equation M1

where p1 is the proportion of assembled ESTs in the organ of interest (2/444 for gill library, antioxidant GO category; Table 4), p2 is the proportion of assembled ESTs in nonorgan libraries (9/6869 for nongill, antioxidant; see Supplemental data at http://web.uvic.ca/cbr/grasp), p is the overall proportion (10/6937 for antioxidant; Table 4), n1 is the number of organ-specific assembled ESTs (444 for gill; Table 4), and n2 is the number of nonorgan assembled ESTs (6869 for nongill; see Supplemental data at http://web.uvic.ca/cbr/grasp). Z has a standard normal distribution, so P-values are computed as 1 – (CDF (abs(Z)) × 2), where CDF is the cumulative distribution function of the standard normal distribution and abs is absolute value. This P-value gives a two-tailed test for the probability that the proportions of organ and nonorgan EST contigs in a given molecular function category are equal.

Microarray Fabrication and Quality Control

The 3557 clones from 18 high-complexity salmonid cDNA libraries/library groups (Table 2) were selected with an emphasis on immune relevant genes. Clones were robotically rearrayed from daughter glycerol stock 384-well plates into 96-well plates prefilled with 7% glycerol in LB + ampicillin, incubated overnight at 37°C, and checked for uniform optical density. Plasmid inserts were PCR-amplified in a Tetrad PTC-200 thermocycler (MJ Research) by using 1 μL overnight culture, 0.2 μM M13/pUC forward primer (5′-CCCAGTCACGACGTTGTAAAACG-3′), 0.2 μM M13/pUC reverse primer (5′-AGCGGATAACAATTTCACACAGG-3′), 2 mM MgCl2, 10 mM Tris-HCl, 50 mM KCl, 250μM dNTPs, 1U AmpliTaq (PerkinElmer), and nuclease-free H2O (GIBCO) to 100 μL. PCR conditions were as follows: 2 min at 95°C denaturation; 35 cycles of 30 sec at 95°C, 45 sec at 60°C, and 3 min at 72°C; and 7 min at 72°C. Five microliters of each PCR product were run on a 1% agarose gel to assess yield and quality. Out of 3557 clones, there were 3312 strong single bands (93%), 170 absent (5%), and 75 multiple bands (2%). PCR products were robotically cleaned (Qiagen) and consolidated into 384-well plates, lyophilized by speed-Vac, and resuspended in 15 μL 3× SSC.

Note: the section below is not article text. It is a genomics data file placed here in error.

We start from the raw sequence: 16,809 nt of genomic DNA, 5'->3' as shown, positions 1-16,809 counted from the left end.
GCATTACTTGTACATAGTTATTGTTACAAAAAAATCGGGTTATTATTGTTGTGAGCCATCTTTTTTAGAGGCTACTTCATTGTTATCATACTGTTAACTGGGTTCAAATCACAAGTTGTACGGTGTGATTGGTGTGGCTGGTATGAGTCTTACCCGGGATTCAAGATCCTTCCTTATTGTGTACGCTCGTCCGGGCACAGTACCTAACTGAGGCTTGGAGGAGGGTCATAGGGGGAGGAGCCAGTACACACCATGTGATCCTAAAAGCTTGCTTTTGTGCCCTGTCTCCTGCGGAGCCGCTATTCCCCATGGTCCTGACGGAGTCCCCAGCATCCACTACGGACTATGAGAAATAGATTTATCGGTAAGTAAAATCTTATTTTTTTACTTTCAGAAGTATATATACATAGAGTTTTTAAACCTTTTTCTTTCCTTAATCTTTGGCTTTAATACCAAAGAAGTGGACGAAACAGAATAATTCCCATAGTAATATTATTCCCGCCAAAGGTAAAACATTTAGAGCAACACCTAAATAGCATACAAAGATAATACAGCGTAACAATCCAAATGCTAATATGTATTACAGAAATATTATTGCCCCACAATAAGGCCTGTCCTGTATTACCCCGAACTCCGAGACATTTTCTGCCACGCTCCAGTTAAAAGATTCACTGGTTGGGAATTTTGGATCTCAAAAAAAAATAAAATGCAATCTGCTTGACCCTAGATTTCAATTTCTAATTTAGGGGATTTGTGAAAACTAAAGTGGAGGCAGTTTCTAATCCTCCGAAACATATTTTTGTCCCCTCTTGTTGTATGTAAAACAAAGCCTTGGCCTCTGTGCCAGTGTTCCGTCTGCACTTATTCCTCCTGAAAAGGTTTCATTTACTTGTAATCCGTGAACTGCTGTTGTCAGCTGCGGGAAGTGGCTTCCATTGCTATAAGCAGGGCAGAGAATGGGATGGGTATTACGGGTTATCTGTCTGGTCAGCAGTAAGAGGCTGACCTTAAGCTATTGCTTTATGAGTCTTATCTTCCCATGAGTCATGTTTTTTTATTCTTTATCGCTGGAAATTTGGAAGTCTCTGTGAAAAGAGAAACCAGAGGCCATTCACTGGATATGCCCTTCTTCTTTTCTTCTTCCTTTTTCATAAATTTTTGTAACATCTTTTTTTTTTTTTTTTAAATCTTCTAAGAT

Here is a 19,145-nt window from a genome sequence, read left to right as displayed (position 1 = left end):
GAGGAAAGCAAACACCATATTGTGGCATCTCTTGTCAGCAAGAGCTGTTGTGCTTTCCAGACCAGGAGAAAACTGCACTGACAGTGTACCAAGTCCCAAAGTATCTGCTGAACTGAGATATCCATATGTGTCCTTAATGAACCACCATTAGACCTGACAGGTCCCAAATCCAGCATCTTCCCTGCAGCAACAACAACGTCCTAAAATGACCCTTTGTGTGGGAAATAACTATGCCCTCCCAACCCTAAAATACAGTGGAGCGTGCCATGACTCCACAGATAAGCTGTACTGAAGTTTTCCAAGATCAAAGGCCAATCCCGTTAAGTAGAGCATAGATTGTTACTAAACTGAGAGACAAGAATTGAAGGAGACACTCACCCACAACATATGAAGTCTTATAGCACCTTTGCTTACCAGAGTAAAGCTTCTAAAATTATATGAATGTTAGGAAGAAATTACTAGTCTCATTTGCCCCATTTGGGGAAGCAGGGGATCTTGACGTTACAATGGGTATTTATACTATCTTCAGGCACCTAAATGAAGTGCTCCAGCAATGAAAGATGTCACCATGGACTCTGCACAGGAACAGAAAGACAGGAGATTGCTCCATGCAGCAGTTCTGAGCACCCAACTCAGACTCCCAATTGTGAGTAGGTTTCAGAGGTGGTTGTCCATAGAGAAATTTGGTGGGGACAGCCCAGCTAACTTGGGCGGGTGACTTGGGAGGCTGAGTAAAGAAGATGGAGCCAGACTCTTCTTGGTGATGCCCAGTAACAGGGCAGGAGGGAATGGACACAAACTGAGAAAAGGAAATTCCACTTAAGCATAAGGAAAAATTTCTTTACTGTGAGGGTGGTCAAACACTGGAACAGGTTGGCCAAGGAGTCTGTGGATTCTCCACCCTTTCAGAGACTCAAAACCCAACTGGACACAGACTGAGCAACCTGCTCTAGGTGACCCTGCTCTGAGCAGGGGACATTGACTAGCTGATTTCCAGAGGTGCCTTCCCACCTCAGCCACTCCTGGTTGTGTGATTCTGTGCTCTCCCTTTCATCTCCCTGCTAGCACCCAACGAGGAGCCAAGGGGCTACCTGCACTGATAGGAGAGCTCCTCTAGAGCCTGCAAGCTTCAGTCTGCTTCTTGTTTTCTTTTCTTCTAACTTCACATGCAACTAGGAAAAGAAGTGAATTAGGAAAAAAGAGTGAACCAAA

All cDNAs were printed as double, side-by-side spots on Telechem Superamine slides (Arrayit) with the Biorobotics Microgrid II microarray printer (Apogent Discoveries). Microspot 10K quill pins (Biorobotics) in a 48-pin tool were used to deposit ~0.5 nL (0.2 ng cDNA) per spot onto the slide. The resulting microarrays have a 4 × 12 subgrid layout with 132 spots per subgrid, each spot having approximate diameter and pitch of 100 μm and 250μm, respectively. A 280-bp GFP (green fluorescent protein) cDNA was amplified from a GFP clone (Clontech) by using the primers (5′-GAAACATTCTTGGACACAAATTGG-3′) and (5′-GCAGCTGTTACAAACTCAAGAAGG-3′), and printed in subgrid corners to assist in placing on the grid. The slides were crosslinked in a UV Stratalinker 2400(Stratagene) at 120mJ. Spot morphology was assessed by visual inspection, SYBR Green 1 (Molecular Probes) staining, or hybridization with labeled non-specific probe. To check clone tracking, 42 high-quality sequences were obtained from randomly selected wells of the cleaned, consolidated 384-well plates used for microarray printing. All 42 had BLAST identifiers matching gene identifications predicted from the rearray spreadsheet, indicating highly accurate clone tracking throughout the process of microarray fabrication.

Microarray Hybridization and Analysis

This microarray experiment was designed to comply with MIAME guidelines (Brazma et al. 2001). All scanned microarray TIF images, an ImaGene grid, the gene identification file, and ImaGene quantified data files are available at http://web.uvic.ca/cbr/grasp. To minimize technical variability, all targets were synthesized in one round, and all hybridizations were conducted simultaneously on slides from a single batch (CL010, Table 6). Total RNA, prepared from flash-frozen adult liver tissues using TRIzol reagent and methods (Invitrogen), was quantified and quality-checked by spectrophotometer and agarose gel. Hybridizations were performed by using the Genisphere Array50 kit and instructions. Briefly, 15 μg total RNA were reverse-transcribed by using a special oligo d(T) primer with a 5′ unique sequence overhang for the Cy3 labeling reactions. Microarrays were prepared for hybridization by washing two times at 5 min in 0.1% SDS, washing five times at 1 min in MilliQ H2O, immersing 3 min in 95°C MilliQ H2O, and drying by centrifugation (5 min at 2000 rpm in 50-mL conical tube). The cDNA was hybridized to the salmon cDNA microarray in a formamide-based buffer (25% formamide, 4× SSC, 0.5% SDS, 2× Denhardt's solution) for 16 h at 48°C. The arrays were washed one time for 10 min at 48°C (2× SSC, 0.1% SDS), two times for 5 min in 2× SSC, 0.1% SDS at room temperature (RT), two times for 5 min in 1× SSC at RT, and two times for 5 min in 0.1× SSC at RT, and dried by centrifugation. The Cy3 3-dimensional fluorescent molecules (3DNA capture reagent, Genisphere) were hybridized to the bound cDNA on the microarray; the Cy3 3DNA capture reagent bound to its complementary cDNA capture sequence on the Cy3 oligo d(T) primer. The second hybridization was done for 3 h at 48°C, and washed and dried as before.